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a.out(5)                         File Formats                         a.out(5)

       a.out - Executable and Linking Format (ELF) files

       #include <elf.h>

       The  file name a.out is the default output file name from the link edi‐
       tor, ld(1). The link editor will make an a.out executable if there were
       no  errors  in  linking.  The output file of the assembler, as(1), also
       follows the format of the a.out file although its default file name  is

       Programs  that  manipulate ELF files may use the library that elf(3ELF)
       describes. An overview of the file format follows.  For  more  complete
       information, see the references given below.

       tab() box; cw(2.69i) |cw(2.81i) cw(2.69i) |cw(2.81i) Linking ViewExecu‐
       tion View _ ELF headerELF header _ Program header  tableProgram  header
       table optional _ Section 1Segment 1 _ . . .  _ Section nSegment 2 _ . .
       .  _ . . .. . .  _ Section header tableSection header table optional

       An ELF header resides at the beginning and holds a "road map"  describ‐
       ing  the  file's  organization.  Sections  hold the bulk of object file
       information for the linking view:  instructions,  data,  symbol  table,
       relocation information, and so on. Segments hold the object file infor‐
       mation for the program execution view. As shown, a segment may  contain
       one or more sections.

       A  program  header  table, if present, tells the system how to create a
       process image. Files used to build a process image (execute a  program)
       must  have a program header table; relocatable files do not need one. A
       section header table contains information describing  the  file's  sec‐
       tions. Every section has an entry in the table; each entry gives infor‐
       mation such as the section name, the section size, etc. Files used dur‐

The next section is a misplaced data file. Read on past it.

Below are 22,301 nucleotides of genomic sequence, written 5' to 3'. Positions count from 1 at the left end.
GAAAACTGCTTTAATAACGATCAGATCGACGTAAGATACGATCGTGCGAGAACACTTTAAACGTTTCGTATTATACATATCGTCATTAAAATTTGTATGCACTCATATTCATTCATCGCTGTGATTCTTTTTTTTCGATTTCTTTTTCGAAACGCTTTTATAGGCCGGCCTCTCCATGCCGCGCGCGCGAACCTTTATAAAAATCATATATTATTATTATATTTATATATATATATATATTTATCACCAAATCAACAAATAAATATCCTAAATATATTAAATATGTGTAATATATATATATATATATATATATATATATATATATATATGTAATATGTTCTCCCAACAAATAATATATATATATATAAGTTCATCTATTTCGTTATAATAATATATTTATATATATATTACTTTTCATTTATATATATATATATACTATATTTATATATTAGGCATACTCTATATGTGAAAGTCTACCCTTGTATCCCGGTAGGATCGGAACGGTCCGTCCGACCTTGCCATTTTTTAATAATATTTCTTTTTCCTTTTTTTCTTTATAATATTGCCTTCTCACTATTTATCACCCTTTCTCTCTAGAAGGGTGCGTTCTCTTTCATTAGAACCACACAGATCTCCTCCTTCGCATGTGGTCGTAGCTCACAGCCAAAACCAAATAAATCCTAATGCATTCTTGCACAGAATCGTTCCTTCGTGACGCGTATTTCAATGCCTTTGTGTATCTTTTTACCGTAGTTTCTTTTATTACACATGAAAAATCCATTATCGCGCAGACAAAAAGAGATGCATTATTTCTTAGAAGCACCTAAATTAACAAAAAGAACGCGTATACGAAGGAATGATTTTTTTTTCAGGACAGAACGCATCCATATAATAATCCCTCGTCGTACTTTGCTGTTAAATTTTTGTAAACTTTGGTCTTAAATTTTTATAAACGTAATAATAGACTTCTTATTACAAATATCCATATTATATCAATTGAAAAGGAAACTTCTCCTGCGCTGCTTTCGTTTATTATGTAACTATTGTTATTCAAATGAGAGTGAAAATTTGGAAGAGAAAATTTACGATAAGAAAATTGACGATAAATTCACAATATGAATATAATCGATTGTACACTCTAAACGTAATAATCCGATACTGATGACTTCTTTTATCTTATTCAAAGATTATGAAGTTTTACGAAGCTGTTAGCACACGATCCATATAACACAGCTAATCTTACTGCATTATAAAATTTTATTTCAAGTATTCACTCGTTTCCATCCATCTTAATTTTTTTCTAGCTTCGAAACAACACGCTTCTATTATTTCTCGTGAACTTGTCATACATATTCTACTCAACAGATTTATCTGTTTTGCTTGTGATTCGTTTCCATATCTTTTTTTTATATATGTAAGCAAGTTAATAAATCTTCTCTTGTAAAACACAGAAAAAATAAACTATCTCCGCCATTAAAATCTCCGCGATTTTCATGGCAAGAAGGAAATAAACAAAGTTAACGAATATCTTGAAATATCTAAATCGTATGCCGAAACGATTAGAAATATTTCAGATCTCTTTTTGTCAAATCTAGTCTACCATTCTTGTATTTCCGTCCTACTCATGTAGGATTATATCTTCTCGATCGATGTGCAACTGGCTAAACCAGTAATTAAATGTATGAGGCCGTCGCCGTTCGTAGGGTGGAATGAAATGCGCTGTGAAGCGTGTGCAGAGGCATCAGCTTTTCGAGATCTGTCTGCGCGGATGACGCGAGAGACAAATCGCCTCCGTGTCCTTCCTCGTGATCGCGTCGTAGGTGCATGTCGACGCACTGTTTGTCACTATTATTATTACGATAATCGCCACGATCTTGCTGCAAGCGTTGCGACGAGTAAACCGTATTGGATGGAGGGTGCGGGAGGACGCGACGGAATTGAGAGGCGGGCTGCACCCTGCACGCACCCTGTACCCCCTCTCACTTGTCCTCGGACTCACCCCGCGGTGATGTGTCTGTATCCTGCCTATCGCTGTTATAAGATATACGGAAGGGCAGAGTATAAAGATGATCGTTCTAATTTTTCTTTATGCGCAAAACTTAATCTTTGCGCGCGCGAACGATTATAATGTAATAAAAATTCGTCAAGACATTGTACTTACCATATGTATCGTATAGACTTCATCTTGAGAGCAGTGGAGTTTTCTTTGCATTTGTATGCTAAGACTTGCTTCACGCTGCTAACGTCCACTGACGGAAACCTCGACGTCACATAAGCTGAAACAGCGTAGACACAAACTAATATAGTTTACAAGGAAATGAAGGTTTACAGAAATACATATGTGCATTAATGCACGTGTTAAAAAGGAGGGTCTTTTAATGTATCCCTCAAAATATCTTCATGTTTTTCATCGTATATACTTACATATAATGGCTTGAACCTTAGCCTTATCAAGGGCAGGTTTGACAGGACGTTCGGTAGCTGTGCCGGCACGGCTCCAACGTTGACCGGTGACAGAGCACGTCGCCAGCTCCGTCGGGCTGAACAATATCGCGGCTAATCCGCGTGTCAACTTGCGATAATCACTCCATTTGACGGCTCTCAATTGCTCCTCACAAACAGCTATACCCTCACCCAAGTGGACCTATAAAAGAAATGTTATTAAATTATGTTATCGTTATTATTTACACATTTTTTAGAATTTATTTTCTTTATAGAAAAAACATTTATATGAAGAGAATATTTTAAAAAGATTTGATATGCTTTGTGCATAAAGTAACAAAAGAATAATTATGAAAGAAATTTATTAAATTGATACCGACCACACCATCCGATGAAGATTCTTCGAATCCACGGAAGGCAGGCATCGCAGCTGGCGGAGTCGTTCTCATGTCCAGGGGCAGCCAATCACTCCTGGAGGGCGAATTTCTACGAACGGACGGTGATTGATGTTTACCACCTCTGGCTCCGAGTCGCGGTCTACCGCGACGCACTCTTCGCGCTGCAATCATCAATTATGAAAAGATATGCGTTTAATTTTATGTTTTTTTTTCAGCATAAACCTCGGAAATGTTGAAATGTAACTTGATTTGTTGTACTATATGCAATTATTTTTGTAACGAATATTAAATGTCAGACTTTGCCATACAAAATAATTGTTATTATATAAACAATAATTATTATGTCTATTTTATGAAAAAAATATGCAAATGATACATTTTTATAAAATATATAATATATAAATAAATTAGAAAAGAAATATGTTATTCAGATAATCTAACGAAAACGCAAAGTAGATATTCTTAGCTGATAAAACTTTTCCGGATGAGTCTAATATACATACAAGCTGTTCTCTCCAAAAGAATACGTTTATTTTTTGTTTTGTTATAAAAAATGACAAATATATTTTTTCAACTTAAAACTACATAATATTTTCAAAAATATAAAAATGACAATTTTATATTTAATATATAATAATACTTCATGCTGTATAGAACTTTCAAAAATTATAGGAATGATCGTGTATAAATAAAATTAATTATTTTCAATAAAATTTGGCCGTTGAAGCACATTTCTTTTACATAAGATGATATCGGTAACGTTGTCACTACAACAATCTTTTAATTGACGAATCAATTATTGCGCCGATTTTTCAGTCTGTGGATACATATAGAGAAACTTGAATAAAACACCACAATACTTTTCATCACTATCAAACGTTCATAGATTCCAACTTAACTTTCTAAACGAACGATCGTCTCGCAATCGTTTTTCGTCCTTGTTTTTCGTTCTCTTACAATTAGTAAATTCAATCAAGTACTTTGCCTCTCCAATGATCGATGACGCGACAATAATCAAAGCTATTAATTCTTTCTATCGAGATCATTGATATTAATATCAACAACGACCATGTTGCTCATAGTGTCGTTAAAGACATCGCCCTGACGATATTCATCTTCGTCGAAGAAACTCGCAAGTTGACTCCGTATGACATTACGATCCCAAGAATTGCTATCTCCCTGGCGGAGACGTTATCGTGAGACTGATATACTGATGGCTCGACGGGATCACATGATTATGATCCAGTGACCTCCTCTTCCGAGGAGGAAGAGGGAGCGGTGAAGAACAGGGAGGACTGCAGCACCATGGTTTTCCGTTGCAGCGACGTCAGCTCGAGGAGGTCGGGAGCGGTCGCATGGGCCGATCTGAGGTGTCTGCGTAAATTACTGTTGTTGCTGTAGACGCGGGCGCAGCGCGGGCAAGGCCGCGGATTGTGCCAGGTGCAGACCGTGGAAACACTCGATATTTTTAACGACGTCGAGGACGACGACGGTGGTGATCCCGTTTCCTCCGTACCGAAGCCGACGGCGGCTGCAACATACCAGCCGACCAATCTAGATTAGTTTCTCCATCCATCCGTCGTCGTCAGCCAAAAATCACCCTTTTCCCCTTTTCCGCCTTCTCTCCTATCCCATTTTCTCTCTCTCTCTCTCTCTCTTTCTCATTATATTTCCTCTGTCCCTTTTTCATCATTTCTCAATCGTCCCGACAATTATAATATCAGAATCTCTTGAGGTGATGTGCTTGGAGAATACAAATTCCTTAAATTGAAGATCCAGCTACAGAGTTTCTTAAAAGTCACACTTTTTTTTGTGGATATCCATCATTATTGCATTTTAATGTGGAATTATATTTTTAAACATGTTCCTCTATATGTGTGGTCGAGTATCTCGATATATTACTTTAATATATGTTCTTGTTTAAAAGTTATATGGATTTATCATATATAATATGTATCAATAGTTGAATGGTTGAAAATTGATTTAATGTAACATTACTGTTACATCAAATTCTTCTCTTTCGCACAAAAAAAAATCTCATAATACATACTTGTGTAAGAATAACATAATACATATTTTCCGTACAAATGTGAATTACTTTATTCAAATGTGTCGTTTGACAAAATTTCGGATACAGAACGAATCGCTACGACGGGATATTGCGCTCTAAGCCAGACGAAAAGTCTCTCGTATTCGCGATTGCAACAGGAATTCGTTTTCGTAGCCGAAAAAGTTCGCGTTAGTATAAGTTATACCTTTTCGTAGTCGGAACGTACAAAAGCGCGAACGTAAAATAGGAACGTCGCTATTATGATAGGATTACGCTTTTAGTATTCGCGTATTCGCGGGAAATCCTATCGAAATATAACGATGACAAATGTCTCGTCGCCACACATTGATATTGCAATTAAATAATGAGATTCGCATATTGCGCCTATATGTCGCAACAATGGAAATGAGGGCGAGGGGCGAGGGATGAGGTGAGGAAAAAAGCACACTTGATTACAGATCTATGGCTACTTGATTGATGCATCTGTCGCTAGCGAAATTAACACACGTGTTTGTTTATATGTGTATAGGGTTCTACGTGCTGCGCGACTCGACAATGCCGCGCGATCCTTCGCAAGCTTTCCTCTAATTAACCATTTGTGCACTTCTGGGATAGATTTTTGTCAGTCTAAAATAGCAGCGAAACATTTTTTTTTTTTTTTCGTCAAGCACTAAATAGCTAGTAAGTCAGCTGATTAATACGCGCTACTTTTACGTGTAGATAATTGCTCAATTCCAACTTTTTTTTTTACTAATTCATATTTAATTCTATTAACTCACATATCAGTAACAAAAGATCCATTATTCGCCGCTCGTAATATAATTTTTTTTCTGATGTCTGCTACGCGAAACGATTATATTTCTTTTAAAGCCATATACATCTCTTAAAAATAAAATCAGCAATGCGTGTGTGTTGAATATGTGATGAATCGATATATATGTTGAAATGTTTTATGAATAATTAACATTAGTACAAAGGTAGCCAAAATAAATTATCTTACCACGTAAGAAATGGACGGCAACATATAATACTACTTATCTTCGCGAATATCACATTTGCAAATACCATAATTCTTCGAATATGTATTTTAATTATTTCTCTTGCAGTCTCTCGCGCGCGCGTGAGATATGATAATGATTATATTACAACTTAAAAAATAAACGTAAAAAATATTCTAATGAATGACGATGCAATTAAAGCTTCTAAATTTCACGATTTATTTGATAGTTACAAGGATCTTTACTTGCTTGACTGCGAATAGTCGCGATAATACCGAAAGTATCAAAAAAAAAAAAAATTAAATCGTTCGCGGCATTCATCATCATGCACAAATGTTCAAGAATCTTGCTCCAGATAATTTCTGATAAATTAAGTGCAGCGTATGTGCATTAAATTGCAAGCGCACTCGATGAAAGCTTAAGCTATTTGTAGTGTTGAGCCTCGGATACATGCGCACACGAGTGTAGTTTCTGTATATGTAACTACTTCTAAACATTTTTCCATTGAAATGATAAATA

ing linking must have a section header table; other object files may or
       may not have one.

       Although the figure shows the program header  table  immediately  after
       the  ELF  header,  and the section header table following the sections,
       actual files may differ. Moreover, sections and segments have no speci‐
       fied order. Only the ELF header has a fixed position in the file.

       When  an  a.out file is loaded into memory for execution, three logical
       segments are set up: the text segment, the  data  segment  (initialized
       data  followed  by uninitialized, the latter actually being initialized
       to all 0's), and a stack. The text segment is not writable by the  pro‐
       gram;  if  other  processes are executing the same a.out file, the pro‐
       cesses will share a single text segment.

       The data segment starts at the next maximal page boundary past the last
       text address. If the system supports more than one page size, the "max‐
       imal page" is the largest supported size. When  the  process  image  is
       created, the part of the file holding the end of text and the beginning
       of data may appear twice. The duplicated chunk of text that appears  at
       the  beginning  of data is never executed; it is duplicated so that the
       operating system may bring in pieces of the file in  multiples  of  the
       actual  page  size  without having to realign the beginning of the data
       section to a page boundary. Therefore, the first data  address  is  the
       sum  of  the  next  maximal page boundary past the end of text plus the
       remainder of the last text address divided by the maximal page size. If
       the last text address is a multiple of the maximal page size, no dupli‐
       cation is necessary. The stack is automatically extended  as  required.
       The data segment is extended as requested by the brk(2) system call.

       as(1), ld(1), brk(2), elf(3ELF)

Oracle Solaris 11.4               30 Jul 2018                         a.out(5)
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